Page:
Bangladeshi garment suppliers—battered by the pandemic and the unethical business practices of Western clothing giants—have settled with one of their biggest tormentors: Sears. The crumbling retailer left its manufacturers with stacks of its clothing and unpaid bills last spring and has stiffed them multiple times before as it muddled through ugly bankruptcy proceedings. According to attorney Joseph E. Sarachek, whose firm represented the 21 Bangladeshi factories in a $40 million lawsuit filed against Sears last June, his clients have reached a settlement with Transformco, the privately-held company set up by American billionaire Edward Lampert’s ESL Investments hedge fund to acquire Sears and Kmart out of bankruptcy last year. “The suppliers were obviously thrilled that we got them a significant return,”  says Sarachek.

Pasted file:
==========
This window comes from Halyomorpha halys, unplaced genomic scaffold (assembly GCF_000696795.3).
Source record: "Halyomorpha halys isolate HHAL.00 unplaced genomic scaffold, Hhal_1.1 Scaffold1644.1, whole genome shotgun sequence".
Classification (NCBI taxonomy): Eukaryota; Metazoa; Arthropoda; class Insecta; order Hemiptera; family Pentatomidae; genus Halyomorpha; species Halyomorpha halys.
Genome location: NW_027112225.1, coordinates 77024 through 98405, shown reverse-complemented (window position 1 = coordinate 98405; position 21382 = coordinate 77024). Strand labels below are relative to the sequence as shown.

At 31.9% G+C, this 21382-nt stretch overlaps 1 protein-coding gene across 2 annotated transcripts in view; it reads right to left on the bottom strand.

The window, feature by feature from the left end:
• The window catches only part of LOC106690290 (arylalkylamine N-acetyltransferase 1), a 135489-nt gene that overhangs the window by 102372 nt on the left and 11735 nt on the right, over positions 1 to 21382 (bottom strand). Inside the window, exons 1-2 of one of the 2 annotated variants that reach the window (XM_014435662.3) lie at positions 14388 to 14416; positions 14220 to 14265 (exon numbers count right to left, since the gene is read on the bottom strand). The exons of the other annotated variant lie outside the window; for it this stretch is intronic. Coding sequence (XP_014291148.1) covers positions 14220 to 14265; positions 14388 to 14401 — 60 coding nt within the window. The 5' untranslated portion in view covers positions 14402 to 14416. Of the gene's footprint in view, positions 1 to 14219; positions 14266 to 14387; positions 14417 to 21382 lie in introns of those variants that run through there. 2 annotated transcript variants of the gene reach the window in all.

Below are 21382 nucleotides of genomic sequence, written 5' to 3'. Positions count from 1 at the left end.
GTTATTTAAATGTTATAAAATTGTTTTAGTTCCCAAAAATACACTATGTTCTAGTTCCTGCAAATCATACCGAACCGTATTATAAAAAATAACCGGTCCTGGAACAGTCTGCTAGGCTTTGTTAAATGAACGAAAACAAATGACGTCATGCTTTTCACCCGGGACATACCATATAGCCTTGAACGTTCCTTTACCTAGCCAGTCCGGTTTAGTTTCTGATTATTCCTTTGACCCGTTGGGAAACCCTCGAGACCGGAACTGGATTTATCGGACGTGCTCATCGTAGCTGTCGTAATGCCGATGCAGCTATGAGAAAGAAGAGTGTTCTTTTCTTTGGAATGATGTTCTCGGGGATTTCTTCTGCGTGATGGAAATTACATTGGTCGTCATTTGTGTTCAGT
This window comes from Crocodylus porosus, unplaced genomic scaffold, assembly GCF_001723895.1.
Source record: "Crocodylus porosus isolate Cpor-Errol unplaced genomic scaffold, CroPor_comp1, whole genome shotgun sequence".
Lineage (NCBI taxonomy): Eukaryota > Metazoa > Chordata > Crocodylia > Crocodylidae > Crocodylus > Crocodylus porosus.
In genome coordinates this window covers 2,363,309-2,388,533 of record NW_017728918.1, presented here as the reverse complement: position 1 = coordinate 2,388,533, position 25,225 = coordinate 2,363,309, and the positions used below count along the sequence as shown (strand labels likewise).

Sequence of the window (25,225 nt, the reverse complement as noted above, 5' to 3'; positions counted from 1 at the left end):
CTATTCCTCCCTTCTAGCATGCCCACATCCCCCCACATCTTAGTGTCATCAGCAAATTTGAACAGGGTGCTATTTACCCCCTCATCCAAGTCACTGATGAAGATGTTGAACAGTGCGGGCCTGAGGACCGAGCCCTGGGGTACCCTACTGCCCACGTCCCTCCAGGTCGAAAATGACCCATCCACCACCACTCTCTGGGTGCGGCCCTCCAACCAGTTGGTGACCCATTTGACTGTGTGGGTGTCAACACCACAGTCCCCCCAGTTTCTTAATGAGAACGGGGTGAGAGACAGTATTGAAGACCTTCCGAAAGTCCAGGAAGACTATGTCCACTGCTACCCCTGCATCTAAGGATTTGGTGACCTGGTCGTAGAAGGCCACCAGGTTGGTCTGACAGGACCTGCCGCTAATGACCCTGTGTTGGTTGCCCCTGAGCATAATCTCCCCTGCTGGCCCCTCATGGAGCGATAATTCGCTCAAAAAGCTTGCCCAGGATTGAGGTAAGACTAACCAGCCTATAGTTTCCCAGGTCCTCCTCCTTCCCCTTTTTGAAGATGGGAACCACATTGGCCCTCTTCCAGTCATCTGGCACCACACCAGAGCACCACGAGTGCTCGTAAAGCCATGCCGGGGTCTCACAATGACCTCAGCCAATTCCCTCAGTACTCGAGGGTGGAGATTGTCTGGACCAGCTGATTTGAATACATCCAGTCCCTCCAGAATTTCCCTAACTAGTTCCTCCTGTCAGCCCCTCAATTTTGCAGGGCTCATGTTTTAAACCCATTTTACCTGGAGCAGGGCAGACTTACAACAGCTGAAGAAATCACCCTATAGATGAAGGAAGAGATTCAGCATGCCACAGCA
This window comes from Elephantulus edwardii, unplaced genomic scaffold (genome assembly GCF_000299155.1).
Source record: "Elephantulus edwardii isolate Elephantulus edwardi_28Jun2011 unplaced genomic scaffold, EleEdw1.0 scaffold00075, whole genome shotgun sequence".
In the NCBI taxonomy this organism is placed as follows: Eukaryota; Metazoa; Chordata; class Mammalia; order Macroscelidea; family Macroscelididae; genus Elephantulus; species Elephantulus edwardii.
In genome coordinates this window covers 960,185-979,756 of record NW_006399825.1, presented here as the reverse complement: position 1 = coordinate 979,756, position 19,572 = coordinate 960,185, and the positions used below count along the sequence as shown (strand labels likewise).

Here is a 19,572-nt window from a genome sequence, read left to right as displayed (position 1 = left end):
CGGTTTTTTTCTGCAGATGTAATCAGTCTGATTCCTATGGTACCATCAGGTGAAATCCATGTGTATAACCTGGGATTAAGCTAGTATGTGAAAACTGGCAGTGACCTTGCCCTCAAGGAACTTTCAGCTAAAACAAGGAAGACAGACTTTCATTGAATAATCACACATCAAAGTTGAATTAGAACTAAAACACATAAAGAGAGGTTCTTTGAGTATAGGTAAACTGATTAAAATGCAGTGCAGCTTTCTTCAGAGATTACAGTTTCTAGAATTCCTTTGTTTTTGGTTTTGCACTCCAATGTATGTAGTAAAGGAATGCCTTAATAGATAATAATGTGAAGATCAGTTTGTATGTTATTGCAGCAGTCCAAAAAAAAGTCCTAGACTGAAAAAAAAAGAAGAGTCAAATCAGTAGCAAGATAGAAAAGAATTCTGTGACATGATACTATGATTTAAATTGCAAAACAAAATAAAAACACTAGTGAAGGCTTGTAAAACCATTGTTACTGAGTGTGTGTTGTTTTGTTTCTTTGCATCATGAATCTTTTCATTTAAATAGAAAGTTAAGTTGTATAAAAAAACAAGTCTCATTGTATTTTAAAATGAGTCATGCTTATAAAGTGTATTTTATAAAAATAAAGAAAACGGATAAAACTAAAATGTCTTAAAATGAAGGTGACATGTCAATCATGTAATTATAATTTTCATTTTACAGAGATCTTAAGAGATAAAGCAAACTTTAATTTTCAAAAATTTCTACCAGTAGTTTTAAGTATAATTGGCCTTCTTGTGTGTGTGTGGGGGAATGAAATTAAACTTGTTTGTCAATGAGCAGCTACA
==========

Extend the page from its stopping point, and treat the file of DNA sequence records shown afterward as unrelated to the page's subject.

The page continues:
Although details of the settlement are confidential, one impacted supplier, Fahim Iqbal, the director of Dhaka-based Patriot Eco Apparel, says the settlement reached was around 10% to 15% of the total amount owed. In his eyes, the suppliers have lost once again: “The bottom line is there wasn’t really a victory,” he writes via email.

Sears is far from alone in shortchanging suppliers during the pandemic. Last spring, when the pandemic hit, scores of major brands and retailers, including Forever 21, Ross Dress for Less, The Children’s Place, Kohl’s KSS -2.1%, Global Brands Group and Arcadia (owners of Topshop), refused payment to factories on $40 billion worth of completed goods, leaving factories facing down bankruptcy and pushing garment workers out onto the street without pay in some instances. The cancellations “contributed to an evolving humanitarian disaster in Bangladesh and elsewhere in Asia,” according to lawyers representing factory owners.–victory-against-sears-in-40-million-lawsuit/?sh=2ddea3e4470d